Iinaatsii'swaawaakaasaakii (Pretty Spider Woman), Taylor Little Mustache (BA/BEd '19, MEd '23) has found comfort and community as a lifelong learner and graduate at the University of Lethbridge. Blazing her own path, while following in the footsteps of her mother and sister, Taylor crafted an ability to navigate conscientiously and gracefully in both the Siksikai tsiitaapiisin (Blackfoot world) and the Western world. She hopes other students will navigate through their learning and make it meaningful while preserving their identity and connection to their culture.
The people that you make a connection with are undoubtedly special. The genuine mutual trust/respect relationships created among professors, consultants, mentors and fellow cohorts is a treasurable memory. For these many reasons, ULethbridge takes learning to a whole new level. On a day-to-day basis, professors apply the quality standards on which they teach. My journey of learning has undoubtedly been a safe, caring and welcoming experience.
Meet Taylor: Resilient. Humble. Lifelong learner.
Hometown: Piikani Nation, part of the Blackfoot Confederacy, Alberta
Program: Master of Education (Educational Leadership)
Why did you choose to pursue graduate studies at ULethbridge?
There are many reasons I have chosen ULethbridge. First and foremost, ULethbridge was my second home. My mother and sister are alumnae who attended the “Big School.” They both received their BA/BEd and MEd from here. I spent many hours in the library, cafeteria and exploring the hallways while they were doing their assignments. Observing the knowledge, skills and characteristics they obtained and carried with them from school to work influenced me to pursue education.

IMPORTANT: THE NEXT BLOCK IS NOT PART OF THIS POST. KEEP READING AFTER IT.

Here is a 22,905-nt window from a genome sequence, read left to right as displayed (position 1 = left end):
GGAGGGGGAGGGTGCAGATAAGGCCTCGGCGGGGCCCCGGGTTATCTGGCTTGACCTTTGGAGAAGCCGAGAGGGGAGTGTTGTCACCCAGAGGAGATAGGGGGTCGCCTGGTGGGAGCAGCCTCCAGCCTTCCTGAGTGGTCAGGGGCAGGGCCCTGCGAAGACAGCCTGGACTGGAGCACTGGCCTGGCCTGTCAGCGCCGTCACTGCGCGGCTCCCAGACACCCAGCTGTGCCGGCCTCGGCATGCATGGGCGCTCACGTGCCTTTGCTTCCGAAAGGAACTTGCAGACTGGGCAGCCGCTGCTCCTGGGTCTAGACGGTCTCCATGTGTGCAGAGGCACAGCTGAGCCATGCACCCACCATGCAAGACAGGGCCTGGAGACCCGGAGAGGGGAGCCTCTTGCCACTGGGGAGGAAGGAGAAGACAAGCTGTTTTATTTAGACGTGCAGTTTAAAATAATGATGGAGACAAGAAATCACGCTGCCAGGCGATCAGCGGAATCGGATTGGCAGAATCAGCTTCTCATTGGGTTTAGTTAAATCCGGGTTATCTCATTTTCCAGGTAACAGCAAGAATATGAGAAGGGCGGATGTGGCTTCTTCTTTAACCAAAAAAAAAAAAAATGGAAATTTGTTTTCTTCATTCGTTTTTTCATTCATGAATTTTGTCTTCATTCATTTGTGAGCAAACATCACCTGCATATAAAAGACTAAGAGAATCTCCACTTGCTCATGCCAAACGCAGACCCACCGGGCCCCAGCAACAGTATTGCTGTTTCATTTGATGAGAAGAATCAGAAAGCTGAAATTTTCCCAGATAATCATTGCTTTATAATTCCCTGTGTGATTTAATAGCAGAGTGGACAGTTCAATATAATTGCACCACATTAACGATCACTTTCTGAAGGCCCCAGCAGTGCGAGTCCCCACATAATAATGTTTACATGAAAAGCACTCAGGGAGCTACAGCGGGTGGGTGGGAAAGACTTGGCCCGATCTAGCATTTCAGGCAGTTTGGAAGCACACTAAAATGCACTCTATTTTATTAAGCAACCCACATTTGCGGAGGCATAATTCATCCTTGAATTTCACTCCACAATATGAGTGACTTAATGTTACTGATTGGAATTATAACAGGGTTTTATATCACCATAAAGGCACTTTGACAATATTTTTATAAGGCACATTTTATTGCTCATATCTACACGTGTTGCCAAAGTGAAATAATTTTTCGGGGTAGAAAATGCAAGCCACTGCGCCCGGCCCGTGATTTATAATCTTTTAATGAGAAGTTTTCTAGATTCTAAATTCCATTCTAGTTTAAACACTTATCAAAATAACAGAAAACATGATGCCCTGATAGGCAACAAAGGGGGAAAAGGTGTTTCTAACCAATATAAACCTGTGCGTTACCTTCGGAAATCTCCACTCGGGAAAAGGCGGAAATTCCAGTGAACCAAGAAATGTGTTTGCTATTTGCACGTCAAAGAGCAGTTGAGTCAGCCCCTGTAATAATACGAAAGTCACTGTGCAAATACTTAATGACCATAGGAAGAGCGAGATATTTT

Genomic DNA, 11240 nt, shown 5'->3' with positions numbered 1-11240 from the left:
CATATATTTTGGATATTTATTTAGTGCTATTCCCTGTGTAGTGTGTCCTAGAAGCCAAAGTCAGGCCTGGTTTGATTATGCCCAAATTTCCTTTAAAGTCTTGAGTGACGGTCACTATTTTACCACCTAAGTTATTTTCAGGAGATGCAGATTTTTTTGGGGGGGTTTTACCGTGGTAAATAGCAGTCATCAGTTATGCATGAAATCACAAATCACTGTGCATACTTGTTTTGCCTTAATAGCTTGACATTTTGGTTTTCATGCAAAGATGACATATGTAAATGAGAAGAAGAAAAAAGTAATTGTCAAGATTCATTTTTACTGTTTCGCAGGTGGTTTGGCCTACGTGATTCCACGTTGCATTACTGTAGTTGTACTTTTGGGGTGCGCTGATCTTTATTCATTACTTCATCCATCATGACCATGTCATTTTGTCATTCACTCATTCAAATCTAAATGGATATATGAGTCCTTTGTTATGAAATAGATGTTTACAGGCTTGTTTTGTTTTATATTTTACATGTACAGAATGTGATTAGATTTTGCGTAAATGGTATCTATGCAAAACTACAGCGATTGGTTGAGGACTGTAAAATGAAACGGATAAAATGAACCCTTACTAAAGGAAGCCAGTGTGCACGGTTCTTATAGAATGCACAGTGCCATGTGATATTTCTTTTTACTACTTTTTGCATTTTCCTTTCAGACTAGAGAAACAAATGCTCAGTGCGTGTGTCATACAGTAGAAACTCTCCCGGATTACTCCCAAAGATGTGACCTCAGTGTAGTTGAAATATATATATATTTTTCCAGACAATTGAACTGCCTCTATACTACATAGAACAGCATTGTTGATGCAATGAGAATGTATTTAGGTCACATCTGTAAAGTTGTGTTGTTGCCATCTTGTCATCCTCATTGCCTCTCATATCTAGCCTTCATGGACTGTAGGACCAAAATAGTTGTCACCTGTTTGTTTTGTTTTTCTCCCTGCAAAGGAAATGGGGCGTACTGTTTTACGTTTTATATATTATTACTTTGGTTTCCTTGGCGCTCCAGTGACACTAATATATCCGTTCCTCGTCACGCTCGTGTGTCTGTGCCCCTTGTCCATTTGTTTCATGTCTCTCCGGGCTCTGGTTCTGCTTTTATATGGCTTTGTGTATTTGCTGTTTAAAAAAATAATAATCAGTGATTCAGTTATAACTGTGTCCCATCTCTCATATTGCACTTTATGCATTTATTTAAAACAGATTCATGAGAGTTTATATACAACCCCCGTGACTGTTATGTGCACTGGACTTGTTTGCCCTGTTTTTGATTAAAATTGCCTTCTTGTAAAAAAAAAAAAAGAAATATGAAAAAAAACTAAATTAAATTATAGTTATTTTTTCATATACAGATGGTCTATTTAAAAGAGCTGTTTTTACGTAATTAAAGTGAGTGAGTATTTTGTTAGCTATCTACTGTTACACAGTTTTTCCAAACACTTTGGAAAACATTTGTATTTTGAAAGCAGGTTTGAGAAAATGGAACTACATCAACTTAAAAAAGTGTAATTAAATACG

Secondly, I had the privilege to see them apply the theory and practical experiences in a school setting which began to shape my desire for improvement. I knew that in witnessing this quality of education that prepared students to reach their full academic, professional and personal potential was something I had to experience for myself.
What does your creative achievement focus on? What do you hope your creative achievement will accomplish?
My creative achievement focused on finding balance in life. For myself, it was essential that I focused on crafting an ability to navigate conscientiously and gracefully in both the Siksikai tsiitaapiisin (Blackfoot world) and the Western world. It truly is a blessing having the ability to learn about Western ideologies and then reflect back to Blackfoot oral stories of traditional practices I grew up listening to. This not only strengthened my identity as a Niitisitapii (Blackfoot person), but it also allowed me to cultivate an understanding and come to the notion of my purpose when applying meaning to my learning.
The depth of richness, that oral stories carry, is that of the textbooks we are provided. The teachings that come from both oral stories and textbooks connect me to the universe. Reflection on both listening and reading fastens and reinforces my place within the universe, and the relationships I have with all its beings. Listening to oral stories and reading textbooks allows one to find creativity in language, culture, customs, and relationships—this is the way of life as I have come to learn, love and live.